58

This question already has an answer here:

I have a user like this:

uid=501(ironsand) gid=500(foo) groups=500(foo),10(wheel),497(git),501(ironsand)

And to change primary group to ironsand like gid=501(ironsand), I typed this command:

sudo usermod -g ironsand ironsand

It changed groups order but didn't change main group like:

uid=501(ironsand) gid=500(foo) groups=501(ironsand),10(wheel),497(git),500(foo)

I thought someone already asked a question like this, but I couldn't find one.

How can I change primary group?

marked as duplicate by cuonglm, chaos, Shadur, polym, garethTheRed Aug 20 '14 at 11:39

This question has been asked before and already has an answer. If those answers do not fully address your question, please ask a new question.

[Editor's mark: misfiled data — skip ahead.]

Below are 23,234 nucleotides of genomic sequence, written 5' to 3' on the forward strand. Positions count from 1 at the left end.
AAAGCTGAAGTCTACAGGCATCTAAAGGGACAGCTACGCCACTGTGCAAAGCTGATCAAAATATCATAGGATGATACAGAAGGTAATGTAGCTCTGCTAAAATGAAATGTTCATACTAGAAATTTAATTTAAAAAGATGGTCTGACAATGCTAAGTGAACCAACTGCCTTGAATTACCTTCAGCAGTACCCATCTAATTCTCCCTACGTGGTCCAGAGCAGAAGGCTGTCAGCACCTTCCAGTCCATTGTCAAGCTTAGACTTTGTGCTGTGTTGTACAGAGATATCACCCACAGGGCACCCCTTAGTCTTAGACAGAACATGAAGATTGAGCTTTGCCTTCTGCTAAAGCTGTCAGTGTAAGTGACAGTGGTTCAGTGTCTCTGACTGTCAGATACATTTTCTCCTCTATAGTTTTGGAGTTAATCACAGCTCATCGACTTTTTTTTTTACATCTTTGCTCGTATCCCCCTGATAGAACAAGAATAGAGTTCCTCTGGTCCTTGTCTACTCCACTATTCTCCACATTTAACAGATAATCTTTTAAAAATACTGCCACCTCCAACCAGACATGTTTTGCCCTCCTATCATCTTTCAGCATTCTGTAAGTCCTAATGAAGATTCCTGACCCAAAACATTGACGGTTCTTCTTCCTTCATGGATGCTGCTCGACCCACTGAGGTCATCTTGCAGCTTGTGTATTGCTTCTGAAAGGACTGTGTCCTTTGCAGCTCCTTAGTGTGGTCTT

105

Usually you do it like the following.

To assign a primary group to an user:

$ usermod -g primarygroupname username

To assign secondary groups to a user (-a keeps already existing secondary groups intact otherwise they'll be removed):

$ usermod -a -G secondarygroupname username

From man-page:

...
-g (primary group assigned to the users)
-G (Other groups the user belongs to)
-a (Add the user to the supplementary group(s))
...
  • 8
    For secondary groups, if adding instead of given a exhaustive list, don't forget the flag -a – Dr Beco Apr 17 '16 at 2:35
  • 7
    And don't forget that you have to log out and back in again for the change to become effective – ISparkes Oct 3 '16 at 14:42
  • 2
    The -a flag is very important, because you can accidentaly remove user accounts from the sudoers list by forgetting it. – Qqwy Feb 3 '17 at 21:50

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